The explosive growth of technology has made it possible for individual financial advisors to be more personally productive than ever before, from software to automate key tasks to the use of (virtual) assistants to even further leverage the advisor’s time.
However, the reality is that every financial advisor eventually hits some personal productivity wall – the point at which there just aren’t any hours left in the day to serve more clients, even with the assistance of a technology and a team of support. In some cases, it’s the time to manage the team itself that becomes the biggest barrier to growing further.
At that point, the opportunity for growth shifts to the need to add a financial advisor partner, where the advisor has the potential to earn a smaller slice of a much-larger pie. And in this context, the ideal of usually not just to combine together two already-successful financial advisors, but to actually find advisors who have different and complementary skillsets, which enhances the potential for the new whole to be worth more than just the sum of the individual parts.
Unfortunately, though, for many advisors the biggest challenge in adding a financial advisor partner is simply finding one in the first place. For most, the path seems to be through financial advisor conferences and events related to their platform, where it’s most feasible to find like-minded individuals. And fortunately, the availability of third-party “financial advisor compatibility assessment” tools can help to ensure that the partners will likely be able to formulate a shared vision for the future growth of their new joint business!
The Limits Of Personal Productivity As A Financial Advisor
In the early days as a financial advisor, there is a lot of time, but not (yet) a lot of clients to serve. This leaves the advisor with time to market to prospects, build the business itself, and serve the few new clients who come on board.
As the number of clients grows, though, the available time begins to dwindle. What was once “free time” between marketing efforts and prospect meetings is now filled with actual client meetings, and the ongoing service demands to keep those clients happy. The advisor’s schedule begins to fill up.
As growth continues, eventually the financial advisor simply hits a time wall. All the available time is consumed by serving existing clients, there’s no more time to market the business and meet with prospects. Growth grinds to a halt. It’s time to hire.
The good news of hiring is that it gives the advisor an opportunity to free up some otherwise-fully-consumed time. It typically starts with (either in-person or virtual) administrative staff support, with a focus on delegating any tasks that don’t really require the advisor themselves to be executed, and allowing the advisor to focus more on interacting directly with current clients, and continuing to grow the business.
Eventually though, all the client service work that can be delegated has been delegated, and the advisor’s time is just consumed by the sheer number of hours it can take to meet and communicate with 100+ active clients. At that point, the advisor has hit the delegation wall, and it’s necessary to hire again – now searching out an associate financial planner – to whom a subset of the (smaller) clients themselves can be shifted.
Once again, this frees up the advisor’s time, but for the advisor who continues to grow, eventually an aggregate team wall is reached, where the advisor can simply no longer bring in a large enough number of new clients to keep an ever-growing team of associate planners busy. Not to mention that the time demands for managing the business itself become more complex with a growing number of team members to manage!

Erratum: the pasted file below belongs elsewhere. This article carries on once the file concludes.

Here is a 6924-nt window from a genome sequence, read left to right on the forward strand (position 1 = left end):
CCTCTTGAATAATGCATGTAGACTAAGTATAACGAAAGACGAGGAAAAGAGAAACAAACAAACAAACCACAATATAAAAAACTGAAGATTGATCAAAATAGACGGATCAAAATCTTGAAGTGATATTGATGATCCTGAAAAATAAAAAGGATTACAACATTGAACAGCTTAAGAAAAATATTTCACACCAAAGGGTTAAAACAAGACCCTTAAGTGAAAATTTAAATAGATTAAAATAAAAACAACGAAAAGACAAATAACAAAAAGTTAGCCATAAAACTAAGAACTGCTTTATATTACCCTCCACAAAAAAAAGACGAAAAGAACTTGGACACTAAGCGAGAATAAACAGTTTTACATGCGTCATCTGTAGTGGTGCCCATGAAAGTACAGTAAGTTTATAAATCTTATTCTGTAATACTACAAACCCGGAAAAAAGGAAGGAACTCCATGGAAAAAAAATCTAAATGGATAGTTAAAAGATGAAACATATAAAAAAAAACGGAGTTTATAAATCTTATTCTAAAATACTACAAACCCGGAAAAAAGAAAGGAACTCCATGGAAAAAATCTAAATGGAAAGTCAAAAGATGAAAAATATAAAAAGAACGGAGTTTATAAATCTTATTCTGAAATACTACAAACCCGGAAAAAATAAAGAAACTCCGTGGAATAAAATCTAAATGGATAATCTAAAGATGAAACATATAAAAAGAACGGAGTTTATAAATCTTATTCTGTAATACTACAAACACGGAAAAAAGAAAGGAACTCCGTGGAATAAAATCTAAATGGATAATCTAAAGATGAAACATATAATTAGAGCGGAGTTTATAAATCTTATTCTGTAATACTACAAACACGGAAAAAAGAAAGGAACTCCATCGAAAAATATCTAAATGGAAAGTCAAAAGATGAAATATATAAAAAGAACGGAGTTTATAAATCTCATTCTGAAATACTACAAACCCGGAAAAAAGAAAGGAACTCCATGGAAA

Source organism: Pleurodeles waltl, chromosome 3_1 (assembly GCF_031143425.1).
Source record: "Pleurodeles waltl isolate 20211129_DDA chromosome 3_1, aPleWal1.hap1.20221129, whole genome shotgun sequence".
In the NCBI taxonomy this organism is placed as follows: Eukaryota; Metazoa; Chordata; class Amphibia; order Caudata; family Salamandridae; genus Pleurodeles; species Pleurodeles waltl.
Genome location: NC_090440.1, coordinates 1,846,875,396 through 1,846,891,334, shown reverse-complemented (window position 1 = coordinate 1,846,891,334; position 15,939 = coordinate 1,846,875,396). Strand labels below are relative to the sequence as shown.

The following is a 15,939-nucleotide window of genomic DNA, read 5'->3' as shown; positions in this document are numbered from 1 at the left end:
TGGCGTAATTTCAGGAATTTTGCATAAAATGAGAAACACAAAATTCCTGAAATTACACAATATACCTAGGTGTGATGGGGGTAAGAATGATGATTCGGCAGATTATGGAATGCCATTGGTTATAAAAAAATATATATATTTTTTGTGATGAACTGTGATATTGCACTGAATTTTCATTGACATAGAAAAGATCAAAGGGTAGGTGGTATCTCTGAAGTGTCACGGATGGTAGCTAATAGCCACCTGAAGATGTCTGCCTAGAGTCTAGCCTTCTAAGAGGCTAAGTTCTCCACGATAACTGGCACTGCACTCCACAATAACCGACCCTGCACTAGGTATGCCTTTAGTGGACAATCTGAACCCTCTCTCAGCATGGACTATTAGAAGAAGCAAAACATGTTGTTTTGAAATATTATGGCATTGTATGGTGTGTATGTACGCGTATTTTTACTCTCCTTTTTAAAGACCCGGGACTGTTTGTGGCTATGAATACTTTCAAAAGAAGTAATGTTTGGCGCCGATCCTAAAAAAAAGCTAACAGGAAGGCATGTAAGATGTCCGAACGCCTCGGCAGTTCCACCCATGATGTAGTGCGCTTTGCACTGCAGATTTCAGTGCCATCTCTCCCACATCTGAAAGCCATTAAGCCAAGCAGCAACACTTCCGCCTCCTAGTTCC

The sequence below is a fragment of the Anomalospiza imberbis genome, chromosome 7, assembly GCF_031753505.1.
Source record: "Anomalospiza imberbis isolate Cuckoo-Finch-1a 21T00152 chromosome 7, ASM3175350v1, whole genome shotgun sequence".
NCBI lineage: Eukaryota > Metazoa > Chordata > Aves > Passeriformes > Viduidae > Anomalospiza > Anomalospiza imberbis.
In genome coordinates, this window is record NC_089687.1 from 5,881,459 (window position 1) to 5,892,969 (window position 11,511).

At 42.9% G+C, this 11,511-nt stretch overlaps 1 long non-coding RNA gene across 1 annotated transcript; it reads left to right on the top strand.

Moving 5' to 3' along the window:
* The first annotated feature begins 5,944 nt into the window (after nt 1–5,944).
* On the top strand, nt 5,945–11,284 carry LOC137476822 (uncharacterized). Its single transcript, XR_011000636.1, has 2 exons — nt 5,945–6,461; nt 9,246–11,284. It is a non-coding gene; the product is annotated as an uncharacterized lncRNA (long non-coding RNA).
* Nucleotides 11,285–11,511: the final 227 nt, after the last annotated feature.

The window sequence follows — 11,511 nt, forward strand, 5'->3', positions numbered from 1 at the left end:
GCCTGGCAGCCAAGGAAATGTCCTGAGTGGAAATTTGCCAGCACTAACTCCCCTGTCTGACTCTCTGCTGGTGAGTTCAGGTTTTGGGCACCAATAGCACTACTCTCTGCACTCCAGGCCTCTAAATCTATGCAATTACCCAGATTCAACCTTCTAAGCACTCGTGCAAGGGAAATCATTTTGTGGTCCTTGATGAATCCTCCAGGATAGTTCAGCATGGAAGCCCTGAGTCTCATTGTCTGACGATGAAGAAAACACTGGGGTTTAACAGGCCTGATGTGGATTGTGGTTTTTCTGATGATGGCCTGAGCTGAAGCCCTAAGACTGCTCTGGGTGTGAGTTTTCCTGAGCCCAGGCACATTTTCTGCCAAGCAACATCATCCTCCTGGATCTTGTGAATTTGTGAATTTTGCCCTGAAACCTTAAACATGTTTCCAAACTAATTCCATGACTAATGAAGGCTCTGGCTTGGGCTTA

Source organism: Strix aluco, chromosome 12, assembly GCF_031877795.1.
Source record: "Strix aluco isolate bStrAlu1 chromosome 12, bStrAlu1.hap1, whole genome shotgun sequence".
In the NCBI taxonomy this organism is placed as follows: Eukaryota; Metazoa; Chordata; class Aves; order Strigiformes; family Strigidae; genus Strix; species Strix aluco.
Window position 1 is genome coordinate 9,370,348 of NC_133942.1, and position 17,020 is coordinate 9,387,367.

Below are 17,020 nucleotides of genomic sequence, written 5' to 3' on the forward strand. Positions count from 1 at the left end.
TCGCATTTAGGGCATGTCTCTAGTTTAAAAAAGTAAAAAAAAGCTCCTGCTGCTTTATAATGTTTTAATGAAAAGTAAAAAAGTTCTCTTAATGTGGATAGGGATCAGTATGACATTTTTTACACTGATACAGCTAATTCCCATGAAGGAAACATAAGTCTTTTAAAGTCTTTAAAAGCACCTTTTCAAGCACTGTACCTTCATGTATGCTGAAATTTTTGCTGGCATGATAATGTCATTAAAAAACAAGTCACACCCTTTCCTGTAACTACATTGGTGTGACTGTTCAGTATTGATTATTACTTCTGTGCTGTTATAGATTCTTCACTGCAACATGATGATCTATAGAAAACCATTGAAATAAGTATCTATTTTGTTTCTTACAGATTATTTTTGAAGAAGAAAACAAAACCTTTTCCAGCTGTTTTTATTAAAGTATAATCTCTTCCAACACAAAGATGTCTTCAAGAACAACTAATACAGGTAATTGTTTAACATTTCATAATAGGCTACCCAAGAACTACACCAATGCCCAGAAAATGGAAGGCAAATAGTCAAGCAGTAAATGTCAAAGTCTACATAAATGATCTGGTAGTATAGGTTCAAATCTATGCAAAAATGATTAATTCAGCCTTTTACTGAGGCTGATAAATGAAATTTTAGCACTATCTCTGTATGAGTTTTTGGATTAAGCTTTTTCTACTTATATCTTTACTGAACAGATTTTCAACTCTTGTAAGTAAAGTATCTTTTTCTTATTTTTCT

Finding A Partner To Make The (Shared) Pie Bigger
While a solo financial advisor with a core team of staff support can grow an incredibly profitable personal practice, the reality is that at some point the advisor’s personal productivity just cannot be leveraged any further. The advisor’s time is consumed by a combination of serving a subset of existing clients, and managing the staff team that serves the rest. And while a very healthy income may result, it’s ultimately not even really a “business” in the truest sense of the word, because it’s still entirely dependent on the advisor’s own efforts, and would quickly vanish without the advisor’s involvement. And there’s certainly no time left to make the pie any bigger.
This becomes the classic point of transitioning to find and add a partner to the bsuiness. Because ultimately, the opportunity of having a partner is that having just a slice of a larger pie can still result in a bigger business that generates more income – particularly as it truly expands into a real business, that can survive beyond its dependency on any one person.
The key distinction of partnership businesses is the opportunity for the whole to be worth more than the sum of the parts – in other words, that two advisors together can build a larger combined business than either could alone.
To some extent, this is feasible simply by leveraging the available economies of scale in an advisory firm. Resources necessary to manage a growing team, from an Operations manager and HR functions, to procuring physical office space and technology support, are often more cost-efficient for larger firms than smaller firms (since many key supporting jobs don’t require twice the management to manage twice the people).
In other scenarios, partnership allows the joint business to grow larger than either would have been individually because the partners can each focus on what they do best, further amplifying their productivity. The partner who really thrives on business development can delegate all management tasks to the other partner who prefers to manage and develop the internal team, and the partner who prefers to manage the team can focus there without being ‘burdened’ by business development responsibilities that are not a core strength anyway.